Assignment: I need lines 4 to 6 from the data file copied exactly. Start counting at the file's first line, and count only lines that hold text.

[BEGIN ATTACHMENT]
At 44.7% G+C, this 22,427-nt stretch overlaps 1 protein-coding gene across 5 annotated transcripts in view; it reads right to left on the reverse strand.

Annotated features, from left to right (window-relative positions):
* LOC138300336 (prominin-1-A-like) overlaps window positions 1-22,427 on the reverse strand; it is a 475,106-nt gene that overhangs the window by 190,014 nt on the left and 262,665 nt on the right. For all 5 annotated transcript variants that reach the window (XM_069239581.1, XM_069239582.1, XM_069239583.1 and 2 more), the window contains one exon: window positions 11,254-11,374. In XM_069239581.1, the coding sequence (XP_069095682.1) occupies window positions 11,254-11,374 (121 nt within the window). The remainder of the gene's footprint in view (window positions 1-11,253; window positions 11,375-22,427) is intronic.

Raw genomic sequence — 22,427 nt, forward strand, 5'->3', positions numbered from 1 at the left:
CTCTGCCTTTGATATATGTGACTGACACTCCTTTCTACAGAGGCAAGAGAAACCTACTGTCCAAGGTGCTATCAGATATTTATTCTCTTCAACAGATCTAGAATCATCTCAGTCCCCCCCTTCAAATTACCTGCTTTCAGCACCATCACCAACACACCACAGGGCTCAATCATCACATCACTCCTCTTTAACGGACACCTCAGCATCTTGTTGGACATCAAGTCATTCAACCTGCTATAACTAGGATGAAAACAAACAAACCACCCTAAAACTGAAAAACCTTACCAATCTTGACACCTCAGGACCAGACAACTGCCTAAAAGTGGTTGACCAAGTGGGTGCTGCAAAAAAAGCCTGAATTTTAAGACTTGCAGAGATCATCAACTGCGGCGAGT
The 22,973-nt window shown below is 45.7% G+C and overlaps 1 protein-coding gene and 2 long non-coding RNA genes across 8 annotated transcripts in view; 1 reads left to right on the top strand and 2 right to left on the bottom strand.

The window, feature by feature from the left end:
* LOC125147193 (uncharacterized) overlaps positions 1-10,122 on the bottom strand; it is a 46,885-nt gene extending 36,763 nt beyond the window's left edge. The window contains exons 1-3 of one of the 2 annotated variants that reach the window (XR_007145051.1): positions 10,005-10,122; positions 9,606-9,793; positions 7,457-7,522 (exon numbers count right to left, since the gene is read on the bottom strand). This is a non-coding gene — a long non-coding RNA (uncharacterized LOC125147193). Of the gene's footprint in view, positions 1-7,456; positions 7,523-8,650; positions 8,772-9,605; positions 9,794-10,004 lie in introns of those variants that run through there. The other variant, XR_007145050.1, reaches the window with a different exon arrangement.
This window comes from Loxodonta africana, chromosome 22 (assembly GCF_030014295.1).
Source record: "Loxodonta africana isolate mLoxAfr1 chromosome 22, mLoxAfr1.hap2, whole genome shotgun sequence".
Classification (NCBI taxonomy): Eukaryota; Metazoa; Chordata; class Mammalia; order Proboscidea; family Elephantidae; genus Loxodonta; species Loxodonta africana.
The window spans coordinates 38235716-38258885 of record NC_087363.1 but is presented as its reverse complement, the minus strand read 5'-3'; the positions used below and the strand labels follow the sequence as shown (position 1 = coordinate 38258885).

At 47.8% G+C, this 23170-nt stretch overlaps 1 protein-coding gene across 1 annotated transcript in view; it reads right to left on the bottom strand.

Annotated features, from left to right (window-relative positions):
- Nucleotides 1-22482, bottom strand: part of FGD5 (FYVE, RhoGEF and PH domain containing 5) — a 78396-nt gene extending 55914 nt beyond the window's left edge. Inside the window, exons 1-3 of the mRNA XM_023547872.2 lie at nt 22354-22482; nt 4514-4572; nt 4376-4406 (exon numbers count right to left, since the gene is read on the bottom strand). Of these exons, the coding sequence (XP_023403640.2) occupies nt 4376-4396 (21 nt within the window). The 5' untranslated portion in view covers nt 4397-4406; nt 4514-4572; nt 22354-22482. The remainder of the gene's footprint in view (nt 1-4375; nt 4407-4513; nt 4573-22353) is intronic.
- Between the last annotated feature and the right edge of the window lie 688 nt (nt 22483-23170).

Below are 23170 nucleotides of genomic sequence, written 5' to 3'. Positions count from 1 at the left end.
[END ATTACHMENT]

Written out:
Raw genomic sequence — 22,427 nt, forward strand, 5'->3', positions numbered from 1 at the left:
CTCTGCCTTTGATATATGTGACTGACACTCCTTTCTACAGAGGCAAGAGAAACCTACTGTCCAAGGTGCTATCAGATATTTATTCTCTTCAACAGATCTAGAATCATCTCAGTCCCCCCCTTCAAATTACCTGCTTTCAGCACCATCACCAACACACCACAGGGCTCAATCATCACATCACTCCTCTTTAACGGACACCTCAGCATCTTGTTGGACATCAAGTCATTCAACCTGCTATAACTAGGATGAAAACAAACAAACCACCCTAAAACTGAAAAACCTTACCAATCTTGACACCTCAGGACCAGACAACTGCCTAAAAGTGGTTGACCAAGTGGGTGCTGCAAAAAAAGCCTGAATTTTAAGACTTGCAGAGATCATCAACTGCGGCGAGT
The 22,973-nt window shown below is 45.7% G+C and overlaps 1 protein-coding gene and 2 long non-coding RNA genes across 8 annotated transcripts in view; 1 reads left to right on the top strand and 2 right to left on the bottom strand.